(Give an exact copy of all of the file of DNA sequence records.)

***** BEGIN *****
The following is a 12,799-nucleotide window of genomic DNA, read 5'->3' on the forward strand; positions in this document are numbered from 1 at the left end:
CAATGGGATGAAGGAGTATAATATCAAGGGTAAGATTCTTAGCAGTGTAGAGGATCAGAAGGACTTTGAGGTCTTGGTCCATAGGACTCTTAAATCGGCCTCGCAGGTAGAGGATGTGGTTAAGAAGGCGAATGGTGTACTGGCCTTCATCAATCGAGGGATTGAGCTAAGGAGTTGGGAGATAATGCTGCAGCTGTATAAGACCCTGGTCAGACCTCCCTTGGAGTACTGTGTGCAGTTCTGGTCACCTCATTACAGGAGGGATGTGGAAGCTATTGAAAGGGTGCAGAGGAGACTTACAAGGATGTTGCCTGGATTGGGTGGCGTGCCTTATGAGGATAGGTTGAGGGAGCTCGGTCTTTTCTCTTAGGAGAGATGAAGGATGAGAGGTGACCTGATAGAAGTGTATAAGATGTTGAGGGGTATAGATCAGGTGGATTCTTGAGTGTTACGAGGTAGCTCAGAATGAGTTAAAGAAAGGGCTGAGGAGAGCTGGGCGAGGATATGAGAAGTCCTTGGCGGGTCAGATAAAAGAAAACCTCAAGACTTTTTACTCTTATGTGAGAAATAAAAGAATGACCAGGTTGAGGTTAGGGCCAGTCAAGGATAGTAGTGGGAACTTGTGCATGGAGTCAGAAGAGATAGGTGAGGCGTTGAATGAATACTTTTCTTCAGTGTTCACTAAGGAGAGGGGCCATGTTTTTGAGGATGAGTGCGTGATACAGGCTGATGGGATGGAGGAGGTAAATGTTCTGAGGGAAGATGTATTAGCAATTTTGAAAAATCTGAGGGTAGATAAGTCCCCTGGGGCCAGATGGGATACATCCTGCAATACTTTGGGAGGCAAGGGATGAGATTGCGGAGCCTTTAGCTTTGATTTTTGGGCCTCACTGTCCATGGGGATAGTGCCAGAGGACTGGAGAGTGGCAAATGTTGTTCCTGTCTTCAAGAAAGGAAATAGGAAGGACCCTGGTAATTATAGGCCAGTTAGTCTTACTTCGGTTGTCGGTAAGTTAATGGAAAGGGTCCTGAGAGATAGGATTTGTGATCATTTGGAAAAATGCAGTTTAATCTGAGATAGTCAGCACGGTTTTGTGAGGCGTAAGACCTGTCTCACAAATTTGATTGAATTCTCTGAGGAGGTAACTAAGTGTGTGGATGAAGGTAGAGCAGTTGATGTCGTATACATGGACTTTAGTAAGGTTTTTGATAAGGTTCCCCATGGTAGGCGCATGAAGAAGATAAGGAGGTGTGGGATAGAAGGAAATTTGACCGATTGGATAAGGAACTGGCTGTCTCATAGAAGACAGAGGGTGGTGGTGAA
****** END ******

The following is a 12,799-nucleotide window of genomic DNA, read 5'->3' on the forward strand; positions in this document are numbered from 1 at the left end:
CAATGGGATGAAGGAGTATAATATCAAGGGTAAGATTCTTAGCAGTGTAGAGGATCAGAAGGACTTTGAGGTCTTGGTCCATAGGACTCTTAAATCGGCCTCGCAGGTAGAGGATGTGGTTAAGAAGGCGAATGGTGTACTGGCCTTCATCAATCGAGGGATTGAGCTAAGGAGTTGGGAGATAATGCTGCAGCTGTATAAGACCCTGGTCAGACCTCCCTTGGAGTACTGTGTGCAGTTCTGGTCACCTCATTACAGGAGGGATGTGGAAGCTATTGAAAGGGTGCAGAGGAGACTTACAAGGATGTTGCCTGGATTGGGTGGCGTGCCTTATGAGGATAGGTTGAGGGAGCTCGGTCTTTTCTCTTAGGAGAGATGAAGGATGAGAGGTGACCTGATAGAAGTGTATAAGATGTTGAGGGGTATAGATCAGGTGGATTCTTGAGTGTTACGAGGTAGCTCAGAATGAGTTAAAGAAAGGGCTGAGGAGAGCTGGGCGAGGATATGAGAAGTCCTTGGCGGGTCAGATAAAAGAAAACCTCAAGACTTTTTACTCTTATGTGAGAAATAAAAGAATGACCAGGTTGAGGTTAGGGCCAGTCAAGGATAGTAGTGGGAACTTGTGCATGGAGTCAGAAGAGATAGGTGAGGCGTTGAATGAATACTTTTCTTCAGTGTTCACTAAGGAGAGGGGCCATGTTTTTGAGGATGAGTGCGTGATACAGGCTGATGGGATGGAGGAGGTAAATGTTCTGAGGGAAGATGTATTAGCAATTTTGAAAAATCTGAGGGTAGATAAGTCCCCTGGGGCCAGATGGGATACATCCTGCAATACTTTGGGAGGCAAGGGATGAGATTGCGGAGCCTTTAGCTTTGATTTTTGGGCCTCACTGTCCATGGGGATAGTGCCAGAGGACTGGAGAGTGGCAAATGTTGTTCCTGTCTTCAAGAAAGGAAATAGGAAGGACCCTGGTAATTATAGGCCAGTTAGTCTTACTTCGGTTGTCGGTAAGTTAATGGAAAGGGTCCTGAGAGATAGGATTTGTGATCATTTGGAAAAATGCAGTTTAATCTGAGATAGTCAGCACGGTTTTGTGAGGCGTAAGACCTGTCTCACAAATTTGATTGAATTCTCTGAGGAGGTAACTAAGTGTGTGGATGAAGGTAGAGCAGTTGATGTCGTATACATGGACTTTAGTAAGGTTTTTGATAAGGTTCCCCATGGTAGGCGCATGAAGAAGATAAGGAGGTGTGGGATAGAAGGAAATTTGACCGATTGGATAAGGAACTGGCTGTCTCATAGAAGACAGAGGGTGGTGGTGAA